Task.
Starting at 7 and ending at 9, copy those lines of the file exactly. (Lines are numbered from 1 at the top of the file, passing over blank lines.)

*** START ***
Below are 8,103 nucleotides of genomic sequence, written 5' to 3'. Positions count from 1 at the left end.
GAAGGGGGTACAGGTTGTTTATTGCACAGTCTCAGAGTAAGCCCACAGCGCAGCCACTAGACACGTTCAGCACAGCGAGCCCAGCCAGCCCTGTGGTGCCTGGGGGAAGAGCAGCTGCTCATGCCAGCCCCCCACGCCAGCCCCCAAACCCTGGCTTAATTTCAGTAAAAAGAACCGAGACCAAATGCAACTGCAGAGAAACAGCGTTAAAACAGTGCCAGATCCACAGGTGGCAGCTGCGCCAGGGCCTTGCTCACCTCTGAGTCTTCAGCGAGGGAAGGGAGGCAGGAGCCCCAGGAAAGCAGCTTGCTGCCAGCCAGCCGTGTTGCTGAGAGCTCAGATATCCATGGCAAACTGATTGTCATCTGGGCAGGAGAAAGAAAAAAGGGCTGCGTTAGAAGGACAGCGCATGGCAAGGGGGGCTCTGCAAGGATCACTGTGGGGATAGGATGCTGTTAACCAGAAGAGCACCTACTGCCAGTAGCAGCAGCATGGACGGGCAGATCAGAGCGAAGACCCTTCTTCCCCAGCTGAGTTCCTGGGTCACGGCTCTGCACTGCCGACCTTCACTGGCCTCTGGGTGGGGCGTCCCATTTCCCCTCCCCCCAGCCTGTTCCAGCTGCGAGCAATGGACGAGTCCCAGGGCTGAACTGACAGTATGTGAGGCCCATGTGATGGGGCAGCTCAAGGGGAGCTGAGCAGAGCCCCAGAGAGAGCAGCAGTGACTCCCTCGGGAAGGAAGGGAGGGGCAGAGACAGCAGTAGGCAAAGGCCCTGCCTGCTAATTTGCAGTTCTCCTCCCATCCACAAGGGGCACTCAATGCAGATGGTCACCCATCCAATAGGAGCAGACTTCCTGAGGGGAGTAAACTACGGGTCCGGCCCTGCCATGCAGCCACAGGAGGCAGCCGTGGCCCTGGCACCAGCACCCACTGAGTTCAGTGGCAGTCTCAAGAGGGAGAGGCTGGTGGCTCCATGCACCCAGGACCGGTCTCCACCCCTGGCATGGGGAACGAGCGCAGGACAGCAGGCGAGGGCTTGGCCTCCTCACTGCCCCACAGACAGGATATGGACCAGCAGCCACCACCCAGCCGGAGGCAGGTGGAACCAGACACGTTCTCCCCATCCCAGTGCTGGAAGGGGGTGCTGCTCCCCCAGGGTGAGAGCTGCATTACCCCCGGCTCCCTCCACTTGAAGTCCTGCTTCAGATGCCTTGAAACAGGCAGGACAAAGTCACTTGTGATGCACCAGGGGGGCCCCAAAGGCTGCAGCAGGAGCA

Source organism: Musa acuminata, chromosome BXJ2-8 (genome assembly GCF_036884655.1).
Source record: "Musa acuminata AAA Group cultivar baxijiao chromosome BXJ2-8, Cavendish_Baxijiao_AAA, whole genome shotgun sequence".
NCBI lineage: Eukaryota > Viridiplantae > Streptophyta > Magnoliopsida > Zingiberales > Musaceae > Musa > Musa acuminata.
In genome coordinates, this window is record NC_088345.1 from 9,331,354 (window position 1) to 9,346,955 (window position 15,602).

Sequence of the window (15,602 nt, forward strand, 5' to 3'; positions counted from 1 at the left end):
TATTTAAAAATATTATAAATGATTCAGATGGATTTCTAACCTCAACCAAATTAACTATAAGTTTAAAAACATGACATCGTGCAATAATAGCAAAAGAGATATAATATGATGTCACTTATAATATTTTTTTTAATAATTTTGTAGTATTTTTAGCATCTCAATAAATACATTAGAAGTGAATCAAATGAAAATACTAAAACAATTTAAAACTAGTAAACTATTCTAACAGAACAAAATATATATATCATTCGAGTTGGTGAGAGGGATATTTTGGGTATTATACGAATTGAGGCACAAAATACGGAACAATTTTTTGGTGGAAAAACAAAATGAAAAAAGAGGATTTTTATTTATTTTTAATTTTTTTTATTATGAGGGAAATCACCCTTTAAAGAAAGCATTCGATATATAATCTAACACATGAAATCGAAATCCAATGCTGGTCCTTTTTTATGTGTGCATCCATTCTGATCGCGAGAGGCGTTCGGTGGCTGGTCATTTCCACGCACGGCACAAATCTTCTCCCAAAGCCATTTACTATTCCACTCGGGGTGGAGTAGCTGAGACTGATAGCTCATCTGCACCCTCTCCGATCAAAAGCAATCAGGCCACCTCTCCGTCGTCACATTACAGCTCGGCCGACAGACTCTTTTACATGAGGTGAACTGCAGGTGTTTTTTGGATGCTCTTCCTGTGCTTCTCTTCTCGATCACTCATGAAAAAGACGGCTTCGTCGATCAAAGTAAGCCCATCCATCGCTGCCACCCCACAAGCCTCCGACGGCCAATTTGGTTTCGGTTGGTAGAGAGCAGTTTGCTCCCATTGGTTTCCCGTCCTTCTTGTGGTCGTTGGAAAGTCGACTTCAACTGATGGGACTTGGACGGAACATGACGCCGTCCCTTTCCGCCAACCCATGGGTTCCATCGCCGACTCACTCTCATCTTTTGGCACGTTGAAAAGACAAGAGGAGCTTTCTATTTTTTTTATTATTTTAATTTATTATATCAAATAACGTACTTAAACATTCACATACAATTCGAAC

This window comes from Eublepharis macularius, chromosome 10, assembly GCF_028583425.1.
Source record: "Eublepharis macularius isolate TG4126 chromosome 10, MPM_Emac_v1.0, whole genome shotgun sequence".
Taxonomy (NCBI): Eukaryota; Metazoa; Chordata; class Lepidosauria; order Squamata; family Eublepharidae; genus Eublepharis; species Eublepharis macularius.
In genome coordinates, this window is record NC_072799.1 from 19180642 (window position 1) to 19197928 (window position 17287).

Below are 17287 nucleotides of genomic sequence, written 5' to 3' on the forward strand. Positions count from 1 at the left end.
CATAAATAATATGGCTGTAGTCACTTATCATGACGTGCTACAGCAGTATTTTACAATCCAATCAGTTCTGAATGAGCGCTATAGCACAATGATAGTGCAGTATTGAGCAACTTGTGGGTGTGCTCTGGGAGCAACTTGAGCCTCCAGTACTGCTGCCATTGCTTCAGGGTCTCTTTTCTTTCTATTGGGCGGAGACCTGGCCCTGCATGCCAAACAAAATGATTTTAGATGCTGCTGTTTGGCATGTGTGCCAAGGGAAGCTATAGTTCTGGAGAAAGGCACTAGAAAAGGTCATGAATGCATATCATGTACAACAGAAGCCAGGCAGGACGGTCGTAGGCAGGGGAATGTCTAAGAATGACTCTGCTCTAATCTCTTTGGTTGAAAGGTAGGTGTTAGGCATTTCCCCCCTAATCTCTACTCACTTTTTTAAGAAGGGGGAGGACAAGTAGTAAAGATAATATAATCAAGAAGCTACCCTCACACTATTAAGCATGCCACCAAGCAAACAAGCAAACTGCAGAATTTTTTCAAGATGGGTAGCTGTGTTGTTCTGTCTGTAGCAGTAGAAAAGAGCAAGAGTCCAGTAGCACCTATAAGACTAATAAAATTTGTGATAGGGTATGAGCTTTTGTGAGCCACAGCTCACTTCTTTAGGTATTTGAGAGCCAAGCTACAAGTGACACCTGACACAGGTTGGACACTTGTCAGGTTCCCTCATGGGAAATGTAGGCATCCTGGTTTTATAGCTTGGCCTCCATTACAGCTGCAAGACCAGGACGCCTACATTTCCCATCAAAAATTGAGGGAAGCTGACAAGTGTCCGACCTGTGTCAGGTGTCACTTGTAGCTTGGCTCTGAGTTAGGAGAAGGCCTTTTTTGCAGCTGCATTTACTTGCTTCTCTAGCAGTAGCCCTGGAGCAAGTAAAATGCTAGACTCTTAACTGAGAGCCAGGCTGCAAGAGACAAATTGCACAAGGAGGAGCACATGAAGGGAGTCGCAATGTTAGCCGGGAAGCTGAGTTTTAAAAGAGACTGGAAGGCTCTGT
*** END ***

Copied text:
Sequence of the window (15,602 nt, forward strand, 5' to 3'; positions counted from 1 at the left end):
TATTTAAAAATATTATAAATGATTCAGATGGATTTCTAACCTCAACCAAATTAACTATAAGTTTAAAAACATGACATCGTGCAATAATAGCAAAAGAGATATAATATGATGTCACTTATAATATTTTTTTTAATAATTTTGTAGTATTTTTAGCATCTCAATAAATACATTAGAAGTGAATCAAATGAAAATACTAAAACAATTTAAAACTAGTAAACTATTCTAACAGAACAAAATATATATATCATTCGAGTTGGTGAGAGGGATATTTTGGGTATTATACGAATTGAGGCACAAAATACGGAACAATTTTTTGGTGGAAAAACAAAATGAAAAAAGAGGATTTTTATTTATTTTTAATTTTTTTTATTATGAGGGAAATCACCCTTTAAAGAAAGCATTCGATATATAATCTAACACATGAAATCGAAATCCAATGCTGGTCCTTTTTTATGTGTGCATCCATTCTGATCGCGAGAGGCGTTCGGTGGCTGGTCATTTCCACGCACGGCACAAATCTTCTCCCAAAGCCATTTACTATTCCACTCGGGGTGGAGTAGCTGAGACTGATAGCTCATCTGCACCCTCTCCGATCAAAAGCAATCAGGCCACCTCTCCGTCGTCACATTACAGCTCGGCCGACAGACTCTTTTACATGAGGTGAACTGCAGGTGTTTTTTGGATGCTCTTCCTGTGCTTCTCTTCTCGATCACTCATGAAAAAGACGGCTTCGTCGATCAAAGTAAGCCCATCCATCGCTGCCACCCCACAAGCCTCCGACGGCCAATTTGGTTTCGGTTGGTAGAGAGCAGTTTGCTCCCATTGGTTTCCCGTCCTTCTTGTGGTCGTTGGAAAGTCGACTTCAACTGATGGGACTTGGACGGAACATGACGCCGTCCCTTTCCGCCAACCCATGGGTTCCATCGCCGACTCACTCTCATCTTTTGGCACGTTGAAAAGACAAGAGGAGCTTTCTATTTTTTTTATTATTTTAATTTATTATATCAAATAACGTACTTAAACATTCACATACAATTCGAAC

This window comes from Eublepharis macularius, chromosome 10, assembly GCF_028583425.1.